In the present study, the decrease in rumination time, eating time and consequently in total chewing time for diets containing SBP apparently resulted from the lower particle size of SBP (table 4). Chewing activities are related to a multitude of factors including DMI, particle size, particle shape, fragility, moisture and type of preservation. As intake increases, the amount of chewing per unit of DM decreases (11). Fibre is needed in the diet of ruminants to prevent acute acidosis and death, founder, erosion of the ruminal lining, abscessed livers, milk fat depression, metabolic changes that induce fattening, borderline acidosis causing ruminal parakeratosis and chronic laminitis, altered ruminal fermentation, and reductions in both energy intake and FCM production. However low fibre in the diet may be detrimental to the animal without a significant decrease in milk fat percentage suggesting that factors other than milk fat percentage, such as ruminal acetate: propionate, ruminal pH, or chewing activity should be monitored.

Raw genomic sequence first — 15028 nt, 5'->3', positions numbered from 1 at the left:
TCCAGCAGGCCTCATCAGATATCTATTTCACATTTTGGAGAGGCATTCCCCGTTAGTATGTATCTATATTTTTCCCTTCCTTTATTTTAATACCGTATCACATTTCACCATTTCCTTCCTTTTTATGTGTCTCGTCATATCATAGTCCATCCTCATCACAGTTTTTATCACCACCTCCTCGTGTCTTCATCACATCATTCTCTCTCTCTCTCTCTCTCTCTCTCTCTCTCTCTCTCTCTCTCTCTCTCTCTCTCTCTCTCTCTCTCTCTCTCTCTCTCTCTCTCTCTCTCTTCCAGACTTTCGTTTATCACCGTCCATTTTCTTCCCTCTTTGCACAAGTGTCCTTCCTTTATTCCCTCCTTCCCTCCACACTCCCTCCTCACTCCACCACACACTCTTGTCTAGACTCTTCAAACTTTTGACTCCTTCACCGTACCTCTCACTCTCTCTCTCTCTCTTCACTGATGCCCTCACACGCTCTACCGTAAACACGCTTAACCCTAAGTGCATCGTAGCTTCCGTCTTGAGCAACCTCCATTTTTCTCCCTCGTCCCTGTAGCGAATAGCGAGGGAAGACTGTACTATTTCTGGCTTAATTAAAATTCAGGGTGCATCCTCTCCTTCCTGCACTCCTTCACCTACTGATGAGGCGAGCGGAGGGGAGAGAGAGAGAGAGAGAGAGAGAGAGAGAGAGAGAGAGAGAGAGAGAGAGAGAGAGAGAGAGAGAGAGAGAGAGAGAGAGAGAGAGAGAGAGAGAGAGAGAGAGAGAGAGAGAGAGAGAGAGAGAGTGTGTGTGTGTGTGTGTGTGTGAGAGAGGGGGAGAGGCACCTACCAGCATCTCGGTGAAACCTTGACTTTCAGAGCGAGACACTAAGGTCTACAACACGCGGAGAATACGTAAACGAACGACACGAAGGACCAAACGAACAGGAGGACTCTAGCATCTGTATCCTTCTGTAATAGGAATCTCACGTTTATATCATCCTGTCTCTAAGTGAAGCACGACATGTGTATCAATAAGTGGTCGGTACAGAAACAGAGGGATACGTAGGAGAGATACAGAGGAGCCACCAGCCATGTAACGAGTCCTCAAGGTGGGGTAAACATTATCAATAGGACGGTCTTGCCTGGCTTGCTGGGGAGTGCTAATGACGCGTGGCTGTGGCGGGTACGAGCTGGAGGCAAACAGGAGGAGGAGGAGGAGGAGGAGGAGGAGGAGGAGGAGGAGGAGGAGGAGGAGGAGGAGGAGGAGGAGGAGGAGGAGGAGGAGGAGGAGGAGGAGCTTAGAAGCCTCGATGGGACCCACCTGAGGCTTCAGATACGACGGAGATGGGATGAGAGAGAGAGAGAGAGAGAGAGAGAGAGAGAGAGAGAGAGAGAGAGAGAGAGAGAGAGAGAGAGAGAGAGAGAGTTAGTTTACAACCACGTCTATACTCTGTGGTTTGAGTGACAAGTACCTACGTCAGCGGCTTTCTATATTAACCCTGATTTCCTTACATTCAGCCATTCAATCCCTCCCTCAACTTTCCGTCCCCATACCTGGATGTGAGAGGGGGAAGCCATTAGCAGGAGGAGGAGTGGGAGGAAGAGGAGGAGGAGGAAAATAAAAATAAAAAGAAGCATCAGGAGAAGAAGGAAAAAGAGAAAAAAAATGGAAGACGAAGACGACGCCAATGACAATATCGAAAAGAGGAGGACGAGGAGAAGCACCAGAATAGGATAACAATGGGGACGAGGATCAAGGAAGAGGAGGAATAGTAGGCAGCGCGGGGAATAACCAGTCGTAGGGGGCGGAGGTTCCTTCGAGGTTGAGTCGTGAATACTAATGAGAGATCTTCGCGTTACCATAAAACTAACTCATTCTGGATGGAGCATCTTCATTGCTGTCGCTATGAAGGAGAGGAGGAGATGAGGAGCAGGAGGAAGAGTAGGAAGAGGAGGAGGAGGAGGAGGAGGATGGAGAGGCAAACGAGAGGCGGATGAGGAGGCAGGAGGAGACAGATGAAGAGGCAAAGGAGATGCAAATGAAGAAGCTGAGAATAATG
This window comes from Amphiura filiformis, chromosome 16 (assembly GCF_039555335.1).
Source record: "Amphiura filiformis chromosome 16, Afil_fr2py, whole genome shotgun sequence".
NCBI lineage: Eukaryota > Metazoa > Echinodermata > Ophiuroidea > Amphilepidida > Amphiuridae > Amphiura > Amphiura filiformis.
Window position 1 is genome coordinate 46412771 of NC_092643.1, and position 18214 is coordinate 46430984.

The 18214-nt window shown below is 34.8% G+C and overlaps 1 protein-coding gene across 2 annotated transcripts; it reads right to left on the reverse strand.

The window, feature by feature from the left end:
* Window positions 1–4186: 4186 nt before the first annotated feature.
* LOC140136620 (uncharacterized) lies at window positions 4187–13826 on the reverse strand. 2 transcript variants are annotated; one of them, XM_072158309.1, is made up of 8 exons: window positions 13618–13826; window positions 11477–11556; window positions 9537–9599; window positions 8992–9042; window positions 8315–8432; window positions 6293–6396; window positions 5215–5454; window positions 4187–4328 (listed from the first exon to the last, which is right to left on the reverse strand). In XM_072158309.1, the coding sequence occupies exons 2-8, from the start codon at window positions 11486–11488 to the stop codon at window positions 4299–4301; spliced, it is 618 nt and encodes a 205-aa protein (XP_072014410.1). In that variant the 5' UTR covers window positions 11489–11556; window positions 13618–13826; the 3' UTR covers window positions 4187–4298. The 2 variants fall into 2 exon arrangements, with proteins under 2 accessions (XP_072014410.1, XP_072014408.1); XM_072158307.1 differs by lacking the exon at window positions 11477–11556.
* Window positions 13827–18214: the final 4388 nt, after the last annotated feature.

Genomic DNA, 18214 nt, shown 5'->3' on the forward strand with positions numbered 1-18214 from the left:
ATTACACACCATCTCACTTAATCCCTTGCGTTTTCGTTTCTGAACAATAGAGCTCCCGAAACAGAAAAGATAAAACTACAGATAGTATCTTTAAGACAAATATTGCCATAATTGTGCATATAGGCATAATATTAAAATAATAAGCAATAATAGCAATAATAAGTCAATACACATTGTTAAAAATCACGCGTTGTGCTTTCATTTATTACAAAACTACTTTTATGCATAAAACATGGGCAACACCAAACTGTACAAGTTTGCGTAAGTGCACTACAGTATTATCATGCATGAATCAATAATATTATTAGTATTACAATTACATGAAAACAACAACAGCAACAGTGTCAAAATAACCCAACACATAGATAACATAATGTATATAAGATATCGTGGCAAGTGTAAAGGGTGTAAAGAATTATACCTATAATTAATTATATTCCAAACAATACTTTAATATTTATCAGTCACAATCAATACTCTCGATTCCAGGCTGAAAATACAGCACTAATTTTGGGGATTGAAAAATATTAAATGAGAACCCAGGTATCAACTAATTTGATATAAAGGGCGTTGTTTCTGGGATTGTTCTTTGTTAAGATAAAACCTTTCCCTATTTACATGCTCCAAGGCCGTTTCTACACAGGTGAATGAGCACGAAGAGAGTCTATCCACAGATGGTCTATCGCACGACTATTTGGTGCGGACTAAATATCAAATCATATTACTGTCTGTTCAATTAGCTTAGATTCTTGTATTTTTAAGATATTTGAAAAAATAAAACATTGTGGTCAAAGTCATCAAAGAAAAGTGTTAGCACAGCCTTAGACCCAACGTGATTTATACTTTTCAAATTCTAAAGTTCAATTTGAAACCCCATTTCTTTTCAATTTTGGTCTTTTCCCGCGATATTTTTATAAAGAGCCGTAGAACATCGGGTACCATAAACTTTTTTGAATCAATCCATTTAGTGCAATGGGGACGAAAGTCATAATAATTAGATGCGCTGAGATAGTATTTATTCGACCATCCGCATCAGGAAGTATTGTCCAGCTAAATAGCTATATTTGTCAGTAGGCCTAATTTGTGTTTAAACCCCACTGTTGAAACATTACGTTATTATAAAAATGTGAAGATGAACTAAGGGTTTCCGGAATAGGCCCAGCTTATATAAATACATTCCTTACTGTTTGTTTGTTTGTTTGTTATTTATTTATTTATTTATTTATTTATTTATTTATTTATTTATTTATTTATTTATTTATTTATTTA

Sudweeks et al. (17) proposed that rations should contain ingredients that result in approximately 30 min of chewing activity per kilogram of DM in order to maintain milk fat percentage. Norgard (15) proposed the same requirement to maintain optimal function and milk fat percentage. However the data of Woodford and Murphy (22) indicated that as little as 24 min of chewing activity per kilogram of DM was adequate to maintain milk fat percentage.